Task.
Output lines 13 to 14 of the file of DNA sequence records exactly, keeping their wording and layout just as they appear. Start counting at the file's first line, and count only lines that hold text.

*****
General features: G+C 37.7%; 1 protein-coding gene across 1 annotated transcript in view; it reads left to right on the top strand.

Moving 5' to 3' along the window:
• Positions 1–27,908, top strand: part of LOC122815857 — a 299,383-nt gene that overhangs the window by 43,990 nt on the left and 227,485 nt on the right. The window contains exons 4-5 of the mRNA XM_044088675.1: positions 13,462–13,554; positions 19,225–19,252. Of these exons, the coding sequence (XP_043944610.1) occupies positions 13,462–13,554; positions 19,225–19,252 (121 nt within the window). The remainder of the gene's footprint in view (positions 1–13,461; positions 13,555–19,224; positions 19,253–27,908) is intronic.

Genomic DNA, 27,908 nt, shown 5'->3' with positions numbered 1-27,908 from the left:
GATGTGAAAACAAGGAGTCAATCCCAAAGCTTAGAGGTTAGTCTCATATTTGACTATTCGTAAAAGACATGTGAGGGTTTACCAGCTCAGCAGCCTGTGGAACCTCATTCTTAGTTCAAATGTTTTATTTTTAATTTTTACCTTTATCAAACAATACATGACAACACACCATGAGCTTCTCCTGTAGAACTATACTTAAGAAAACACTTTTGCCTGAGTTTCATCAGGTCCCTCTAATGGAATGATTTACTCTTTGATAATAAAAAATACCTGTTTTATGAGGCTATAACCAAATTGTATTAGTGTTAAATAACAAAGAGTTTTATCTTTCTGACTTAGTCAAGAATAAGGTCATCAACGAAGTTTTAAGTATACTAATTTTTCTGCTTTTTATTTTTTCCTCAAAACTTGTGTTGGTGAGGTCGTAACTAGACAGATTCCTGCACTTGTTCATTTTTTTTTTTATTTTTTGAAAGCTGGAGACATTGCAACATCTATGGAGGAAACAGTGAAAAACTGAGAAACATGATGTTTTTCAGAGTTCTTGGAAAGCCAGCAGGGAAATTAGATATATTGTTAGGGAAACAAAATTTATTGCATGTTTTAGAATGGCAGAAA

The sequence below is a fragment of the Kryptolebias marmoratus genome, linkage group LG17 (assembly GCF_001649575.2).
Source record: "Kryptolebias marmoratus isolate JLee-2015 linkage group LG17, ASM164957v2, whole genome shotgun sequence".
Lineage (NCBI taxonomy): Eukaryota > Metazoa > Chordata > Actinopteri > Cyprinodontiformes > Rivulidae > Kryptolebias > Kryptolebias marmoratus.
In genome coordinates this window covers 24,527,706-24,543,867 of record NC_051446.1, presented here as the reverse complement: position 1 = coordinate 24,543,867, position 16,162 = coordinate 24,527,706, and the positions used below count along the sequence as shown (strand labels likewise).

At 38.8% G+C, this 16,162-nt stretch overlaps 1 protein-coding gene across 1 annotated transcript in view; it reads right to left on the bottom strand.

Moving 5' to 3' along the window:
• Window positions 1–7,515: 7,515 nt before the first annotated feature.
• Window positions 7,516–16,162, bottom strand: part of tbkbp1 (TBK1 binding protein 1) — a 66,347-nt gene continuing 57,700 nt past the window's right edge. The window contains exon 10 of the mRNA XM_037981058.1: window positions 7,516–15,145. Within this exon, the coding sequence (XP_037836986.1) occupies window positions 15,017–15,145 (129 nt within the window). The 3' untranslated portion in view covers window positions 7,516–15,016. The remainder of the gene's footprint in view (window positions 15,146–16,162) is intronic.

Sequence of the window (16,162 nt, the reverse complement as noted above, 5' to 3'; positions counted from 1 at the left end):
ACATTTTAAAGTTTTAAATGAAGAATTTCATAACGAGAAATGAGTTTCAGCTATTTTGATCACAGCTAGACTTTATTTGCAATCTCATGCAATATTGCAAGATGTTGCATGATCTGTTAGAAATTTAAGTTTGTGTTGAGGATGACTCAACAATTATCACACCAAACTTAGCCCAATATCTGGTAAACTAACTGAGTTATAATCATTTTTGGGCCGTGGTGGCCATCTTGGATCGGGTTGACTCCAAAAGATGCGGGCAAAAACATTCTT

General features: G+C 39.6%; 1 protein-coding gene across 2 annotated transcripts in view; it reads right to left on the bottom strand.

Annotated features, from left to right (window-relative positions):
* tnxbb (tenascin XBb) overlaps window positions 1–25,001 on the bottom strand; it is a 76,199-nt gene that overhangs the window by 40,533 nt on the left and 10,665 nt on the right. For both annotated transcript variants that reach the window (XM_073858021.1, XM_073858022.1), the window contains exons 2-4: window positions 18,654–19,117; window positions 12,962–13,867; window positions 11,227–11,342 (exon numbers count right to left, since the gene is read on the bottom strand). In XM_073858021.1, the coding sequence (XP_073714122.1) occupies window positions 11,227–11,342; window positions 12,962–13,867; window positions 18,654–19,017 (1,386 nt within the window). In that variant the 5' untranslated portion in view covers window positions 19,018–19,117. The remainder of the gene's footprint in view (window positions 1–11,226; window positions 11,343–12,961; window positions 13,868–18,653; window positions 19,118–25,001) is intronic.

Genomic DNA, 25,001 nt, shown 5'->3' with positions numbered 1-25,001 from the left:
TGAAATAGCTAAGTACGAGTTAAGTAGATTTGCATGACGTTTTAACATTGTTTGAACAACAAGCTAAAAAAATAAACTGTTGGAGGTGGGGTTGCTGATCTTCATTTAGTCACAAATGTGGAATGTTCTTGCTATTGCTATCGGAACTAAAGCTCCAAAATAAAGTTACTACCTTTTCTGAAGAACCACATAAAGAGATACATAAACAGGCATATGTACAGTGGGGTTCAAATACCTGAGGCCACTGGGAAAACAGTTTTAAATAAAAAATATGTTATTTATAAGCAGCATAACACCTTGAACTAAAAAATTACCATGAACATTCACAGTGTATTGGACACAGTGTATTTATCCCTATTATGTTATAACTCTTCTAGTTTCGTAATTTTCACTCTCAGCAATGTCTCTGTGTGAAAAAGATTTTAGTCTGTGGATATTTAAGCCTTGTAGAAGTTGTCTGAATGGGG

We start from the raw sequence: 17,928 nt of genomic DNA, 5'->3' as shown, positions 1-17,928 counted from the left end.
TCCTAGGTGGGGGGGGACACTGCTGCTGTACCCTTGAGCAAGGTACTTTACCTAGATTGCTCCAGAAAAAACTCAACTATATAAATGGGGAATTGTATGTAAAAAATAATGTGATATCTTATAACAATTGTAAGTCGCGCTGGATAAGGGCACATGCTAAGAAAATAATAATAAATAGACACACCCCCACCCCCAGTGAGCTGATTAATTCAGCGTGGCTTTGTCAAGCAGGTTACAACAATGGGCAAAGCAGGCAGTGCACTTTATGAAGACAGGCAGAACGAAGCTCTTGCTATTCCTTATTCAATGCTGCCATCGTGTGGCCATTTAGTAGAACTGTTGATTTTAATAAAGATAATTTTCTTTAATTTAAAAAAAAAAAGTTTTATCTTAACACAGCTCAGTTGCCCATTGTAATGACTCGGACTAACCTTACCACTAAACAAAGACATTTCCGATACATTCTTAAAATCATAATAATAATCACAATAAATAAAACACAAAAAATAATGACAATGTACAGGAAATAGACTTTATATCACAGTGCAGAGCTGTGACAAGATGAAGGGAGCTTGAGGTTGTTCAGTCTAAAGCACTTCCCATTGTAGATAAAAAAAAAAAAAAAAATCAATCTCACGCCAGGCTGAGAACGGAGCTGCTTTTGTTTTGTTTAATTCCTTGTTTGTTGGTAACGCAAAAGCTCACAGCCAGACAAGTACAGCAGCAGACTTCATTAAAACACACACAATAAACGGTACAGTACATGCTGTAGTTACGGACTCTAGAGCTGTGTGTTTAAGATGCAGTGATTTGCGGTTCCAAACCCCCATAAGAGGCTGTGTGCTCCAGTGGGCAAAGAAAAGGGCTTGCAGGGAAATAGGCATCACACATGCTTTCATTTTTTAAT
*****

• Window positions 7,516–16,162, bottom strand: part of tbkbp1 (TBK1 binding protein 1) — a 66,347-nt gene continuing 57,700 nt past the window's right edge. The window contains exon 10 of the mRNA XM_037981058.1: window positions 7,516–15,145. Within this exon, the coding sequence (XP_037836986.1) occupies window positions 15,017–15,145 (129 nt within the window). The 3' untranslated portion in view covers window positions 7,516–15,016. The remainder of the gene's footprint in view (window positions 15,146–16,162) is intronic.

Sequence of the window (16,162 nt, the reverse complement as noted above, 5' to 3'; positions counted from 1 at the left end):